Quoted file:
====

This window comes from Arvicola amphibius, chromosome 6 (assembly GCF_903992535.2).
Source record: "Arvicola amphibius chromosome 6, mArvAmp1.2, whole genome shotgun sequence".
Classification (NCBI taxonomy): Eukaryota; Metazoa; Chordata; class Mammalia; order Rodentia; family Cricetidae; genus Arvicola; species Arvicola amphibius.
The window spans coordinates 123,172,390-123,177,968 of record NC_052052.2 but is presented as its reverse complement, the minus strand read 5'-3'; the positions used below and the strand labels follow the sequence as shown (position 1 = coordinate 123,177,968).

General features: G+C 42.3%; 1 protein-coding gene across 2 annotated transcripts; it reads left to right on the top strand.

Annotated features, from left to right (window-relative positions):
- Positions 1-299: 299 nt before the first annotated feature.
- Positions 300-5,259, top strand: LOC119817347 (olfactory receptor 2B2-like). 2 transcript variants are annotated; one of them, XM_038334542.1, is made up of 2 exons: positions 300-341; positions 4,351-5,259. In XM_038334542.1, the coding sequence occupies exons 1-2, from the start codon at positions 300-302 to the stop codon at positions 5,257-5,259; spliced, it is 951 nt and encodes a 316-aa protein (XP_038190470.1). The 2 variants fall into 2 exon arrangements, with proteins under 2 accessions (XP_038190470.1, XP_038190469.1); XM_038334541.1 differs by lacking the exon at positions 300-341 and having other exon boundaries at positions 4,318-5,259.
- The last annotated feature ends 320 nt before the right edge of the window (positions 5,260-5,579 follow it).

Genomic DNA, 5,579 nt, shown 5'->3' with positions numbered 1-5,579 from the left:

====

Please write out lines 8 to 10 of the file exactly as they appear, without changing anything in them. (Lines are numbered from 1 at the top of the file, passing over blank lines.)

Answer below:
- Positions 300-5,259, top strand: LOC119817347 (olfactory receptor 2B2-like). 2 transcript variants are annotated; one of them, XM_038334542.1, is made up of 2 exons: positions 300-341; positions 4,351-5,259. In XM_038334542.1, the coding sequence occupies exons 1-2, from the start codon at positions 300-302 to the stop codon at positions 5,257-5,259; spliced, it is 951 nt and encodes a 316-aa protein (XP_038190470.1). The 2 variants fall into 2 exon arrangements, with proteins under 2 accessions (XP_038190470.1, XP_038190469.1); XM_038334541.1 differs by lacking the exon at positions 300-341 and having other exon boundaries at positions 4,318-5,259.
- The last annotated feature ends 320 nt before the right edge of the window (positions 5,260-5,579 follow it).

Genomic DNA, 5,579 nt, shown 5'->3' with positions numbered 1-5,579 from the left: